It seems amazing that, just a few weeks ago, we were in the depths of winter. For the last two weeks we have been enjoying unseasonably bright and often warm conditions, so that everyone seems to have decided that 'global warming' is to blame. As everyone goes home for the Easter holiday they look forward to a continuation of this barbecue weather - it's almost as though we are into exam weather already! Not so long ago, Easters were very different.
I remember myself the great excitement of getting off on Adventurous Training, either to Snowdonia or the Lake District, certain of a week or two of the snow conditions which made such expeditions truly arduous and exciting. When else did one use ice axes and crampons? This year there is no Adventurous Training - a truly sad casualty of the times - especially as it would be Dr. Huxter's last year.
If one looks further back, winters were truly cold. There are the photographs of the great Roman fort built in the snow by boys in 1916. One is on the Archive Website. It's difficult to believe that it was possible to ice skate on the flooded fields around the College quite regularly, but there is a bundle of skates hanging in the Archive Store that prove the point. Lately the Archive acquired a wonderful photograph from Wilson Steps of the scene on the field in 1963 - truly an Arctic winter. Compared to that, even a hosepipe ban seems a small sacrifice for this wonderful weather.
The Archive has had a truly busy term, but now the worst is past - the Archive Website has properly happened in so far as one can ever say. It is there, though what is there is just a shadow of what has still to evolve. I still have much to add, but the framework is in most respects complete and the additions are the work of future years. It should be possible for the Website to mirror the development of the Archive, showing something of the researches we do from year to year. Next term the website will continue to grow, but the emphasis can be on other things.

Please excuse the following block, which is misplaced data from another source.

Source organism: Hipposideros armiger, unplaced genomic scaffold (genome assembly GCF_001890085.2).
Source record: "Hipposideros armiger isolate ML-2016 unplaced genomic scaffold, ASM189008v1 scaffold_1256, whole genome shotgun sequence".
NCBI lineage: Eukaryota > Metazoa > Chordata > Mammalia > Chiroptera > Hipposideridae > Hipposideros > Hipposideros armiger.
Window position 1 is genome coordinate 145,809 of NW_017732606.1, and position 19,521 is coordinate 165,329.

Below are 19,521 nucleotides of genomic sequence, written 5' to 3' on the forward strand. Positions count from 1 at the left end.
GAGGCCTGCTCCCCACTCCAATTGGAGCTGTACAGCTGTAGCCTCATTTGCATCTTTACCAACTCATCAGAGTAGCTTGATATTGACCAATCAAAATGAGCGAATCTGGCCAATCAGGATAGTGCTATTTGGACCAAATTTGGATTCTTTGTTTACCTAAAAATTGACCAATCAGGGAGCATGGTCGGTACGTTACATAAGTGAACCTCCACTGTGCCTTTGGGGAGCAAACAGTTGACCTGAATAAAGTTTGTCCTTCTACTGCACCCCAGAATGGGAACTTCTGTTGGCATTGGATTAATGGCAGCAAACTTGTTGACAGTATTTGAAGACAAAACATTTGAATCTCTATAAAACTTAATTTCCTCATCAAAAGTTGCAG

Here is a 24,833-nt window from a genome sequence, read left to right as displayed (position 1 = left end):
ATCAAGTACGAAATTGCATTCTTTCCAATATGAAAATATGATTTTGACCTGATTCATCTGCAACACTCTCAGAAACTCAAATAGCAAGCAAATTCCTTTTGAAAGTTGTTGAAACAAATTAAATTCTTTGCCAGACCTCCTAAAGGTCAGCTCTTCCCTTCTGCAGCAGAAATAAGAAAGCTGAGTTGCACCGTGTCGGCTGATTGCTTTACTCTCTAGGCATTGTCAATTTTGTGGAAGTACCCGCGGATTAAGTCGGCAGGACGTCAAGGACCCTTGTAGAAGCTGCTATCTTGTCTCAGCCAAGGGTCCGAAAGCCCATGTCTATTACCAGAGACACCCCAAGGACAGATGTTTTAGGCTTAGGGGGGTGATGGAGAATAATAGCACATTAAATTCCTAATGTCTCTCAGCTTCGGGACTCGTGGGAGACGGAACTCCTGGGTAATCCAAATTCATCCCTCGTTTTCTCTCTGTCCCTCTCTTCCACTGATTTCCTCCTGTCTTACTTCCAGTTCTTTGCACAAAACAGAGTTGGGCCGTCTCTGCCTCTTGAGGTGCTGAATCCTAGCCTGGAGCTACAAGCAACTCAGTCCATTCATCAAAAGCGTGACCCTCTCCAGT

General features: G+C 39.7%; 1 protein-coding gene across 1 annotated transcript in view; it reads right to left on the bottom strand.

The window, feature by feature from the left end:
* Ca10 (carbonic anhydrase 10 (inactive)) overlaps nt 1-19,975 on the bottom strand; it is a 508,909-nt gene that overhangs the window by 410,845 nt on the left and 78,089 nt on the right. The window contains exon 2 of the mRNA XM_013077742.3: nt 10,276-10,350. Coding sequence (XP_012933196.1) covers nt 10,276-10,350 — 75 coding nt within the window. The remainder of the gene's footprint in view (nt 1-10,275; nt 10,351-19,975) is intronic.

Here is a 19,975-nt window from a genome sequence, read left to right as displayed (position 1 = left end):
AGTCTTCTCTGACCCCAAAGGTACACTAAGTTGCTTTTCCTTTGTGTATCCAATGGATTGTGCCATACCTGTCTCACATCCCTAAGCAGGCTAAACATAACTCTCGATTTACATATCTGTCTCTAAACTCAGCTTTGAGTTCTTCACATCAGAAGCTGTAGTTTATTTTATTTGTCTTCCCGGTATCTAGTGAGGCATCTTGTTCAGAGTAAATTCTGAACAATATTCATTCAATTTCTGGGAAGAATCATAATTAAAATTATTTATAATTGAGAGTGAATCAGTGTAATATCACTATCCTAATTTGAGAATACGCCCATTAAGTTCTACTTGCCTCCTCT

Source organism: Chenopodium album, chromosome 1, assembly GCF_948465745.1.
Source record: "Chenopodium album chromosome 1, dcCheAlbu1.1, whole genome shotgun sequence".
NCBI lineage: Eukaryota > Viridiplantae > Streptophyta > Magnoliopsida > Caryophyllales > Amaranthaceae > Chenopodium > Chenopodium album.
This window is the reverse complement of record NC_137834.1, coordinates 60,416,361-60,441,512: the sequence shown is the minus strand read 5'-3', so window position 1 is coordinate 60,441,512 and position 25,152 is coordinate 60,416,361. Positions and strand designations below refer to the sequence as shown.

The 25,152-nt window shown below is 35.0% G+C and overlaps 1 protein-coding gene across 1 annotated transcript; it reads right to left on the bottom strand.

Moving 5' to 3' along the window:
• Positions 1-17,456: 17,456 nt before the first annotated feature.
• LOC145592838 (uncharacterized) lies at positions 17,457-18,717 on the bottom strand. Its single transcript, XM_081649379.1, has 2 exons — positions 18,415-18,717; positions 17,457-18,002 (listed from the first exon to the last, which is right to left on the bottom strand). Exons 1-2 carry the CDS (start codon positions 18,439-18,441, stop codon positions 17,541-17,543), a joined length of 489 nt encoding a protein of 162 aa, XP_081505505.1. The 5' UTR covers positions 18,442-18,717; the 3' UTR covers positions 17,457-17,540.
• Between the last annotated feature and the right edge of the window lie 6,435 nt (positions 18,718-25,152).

I am told that, in May, we will at last have access to the In-Touch database, created for Development and the O.E.s. This should for the first time allow us to access the careers of pupils arriving after 1955. It will open the possibility of cataloguing the Archive in concert with the work of other departments, which should be a great advantage to all of us. This will also allow us to appeal for more materials, which can now be acquired and dealt with digitally. the future is just getting a bit nearer in the study of the past.